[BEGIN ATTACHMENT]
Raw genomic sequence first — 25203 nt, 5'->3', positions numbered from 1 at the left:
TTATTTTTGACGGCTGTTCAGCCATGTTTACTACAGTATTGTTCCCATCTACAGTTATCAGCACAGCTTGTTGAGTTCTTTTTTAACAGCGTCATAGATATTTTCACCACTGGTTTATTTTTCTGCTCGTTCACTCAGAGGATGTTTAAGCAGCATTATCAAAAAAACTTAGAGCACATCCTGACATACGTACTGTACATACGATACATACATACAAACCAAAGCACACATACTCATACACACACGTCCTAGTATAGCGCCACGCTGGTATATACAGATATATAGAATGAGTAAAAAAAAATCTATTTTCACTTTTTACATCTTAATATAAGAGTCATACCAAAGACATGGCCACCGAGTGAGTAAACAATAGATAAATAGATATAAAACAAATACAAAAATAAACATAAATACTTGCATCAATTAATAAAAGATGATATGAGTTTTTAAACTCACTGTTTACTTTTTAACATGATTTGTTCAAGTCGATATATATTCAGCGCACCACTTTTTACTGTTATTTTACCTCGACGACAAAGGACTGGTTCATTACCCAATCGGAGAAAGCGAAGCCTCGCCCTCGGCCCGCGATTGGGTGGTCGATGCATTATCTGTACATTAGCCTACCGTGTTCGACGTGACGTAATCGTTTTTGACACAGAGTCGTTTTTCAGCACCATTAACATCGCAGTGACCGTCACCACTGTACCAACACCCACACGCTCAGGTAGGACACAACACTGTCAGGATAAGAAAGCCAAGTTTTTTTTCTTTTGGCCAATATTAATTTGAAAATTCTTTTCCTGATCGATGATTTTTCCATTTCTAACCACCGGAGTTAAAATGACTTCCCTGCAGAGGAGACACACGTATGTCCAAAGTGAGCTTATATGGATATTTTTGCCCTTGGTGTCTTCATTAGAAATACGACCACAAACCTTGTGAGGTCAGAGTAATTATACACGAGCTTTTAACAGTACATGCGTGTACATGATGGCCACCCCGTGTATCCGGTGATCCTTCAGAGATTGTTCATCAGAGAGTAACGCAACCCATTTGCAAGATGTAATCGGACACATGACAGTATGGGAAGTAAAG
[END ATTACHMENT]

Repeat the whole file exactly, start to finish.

Raw genomic sequence first — 25203 nt, 5'->3', positions numbered from 1 at the left:
TTATTTTTGACGGCTGTTCAGCCATGTTTACTACAGTATTGTTCCCATCTACAGTTATCAGCACAGCTTGTTGAGTTCTTTTTTAACAGCGTCATAGATATTTTCACCACTGGTTTATTTTTCTGCTCGTTCACTCAGAGGATGTTTAAGCAGCATTATCAAAAAAACTTAGAGCACATCCTGACATACGTACTGTACATACGATACATACATACAAACCAAAGCACACATACTCATACACACACGTCCTAGTATAGCGCCACGCTGGTATATACAGATATATAGAATGAGTAAAAAAAAATCTATTTTCACTTTTTACATCTTAATATAAGAGTCATACCAAAGACATGGCCACCGAGTGAGTAAACAATAGATAAATAGATATAAAACAAATACAAAAATAAACATAAATACTTGCATCAATTAATAAAAGATGATATGAGTTTTTAAACTCACTGTTTACTTTTTAACATGATTTGTTCAAGTCGATATATATTCAGCGCACCACTTTTTACTGTTATTTTACCTCGACGACAAAGGACTGGTTCATTACCCAATCGGAGAAAGCGAAGCCTCGCCCTCGGCCCGCGATTGGGTGGTCGATGCATTATCTGTACATTAGCCTACCGTGTTCGACGTGACGTAATCGTTTTTGACACAGAGTCGTTTTTCAGCACCATTAACATCGCAGTGACCGTCACCACTGTACCAACACCCACACGCTCAGGTAGGACACAACACTGTCAGGATAAGAAAGCCAAGTTTTTTTTCTTTTGGCCAATATTAATTTGAAAATTCTTTTCCTGATCGATGATTTTTCCATTTCTAACCACCGGAGTTAAAATGACTTCCCTGCAGAGGAGACACACGTATGTCCAAAGTGAGCTTATATGGATATTTTTGCCCTTGGTGTCTTCATTAGAAATACGACCACAAACCTTGTGAGGTCAGAGTAATTATACACGAGCTTTTAACAGTACATGCGTGTACATGATGGCCACCCCGTGTATCCGGTGATCCTTCAGAGATTGTTCATCAGAGAGTAACGCAACCCATTTGCAAGATGTAATCGGACACATGACAGTATGGGAAGTAAAG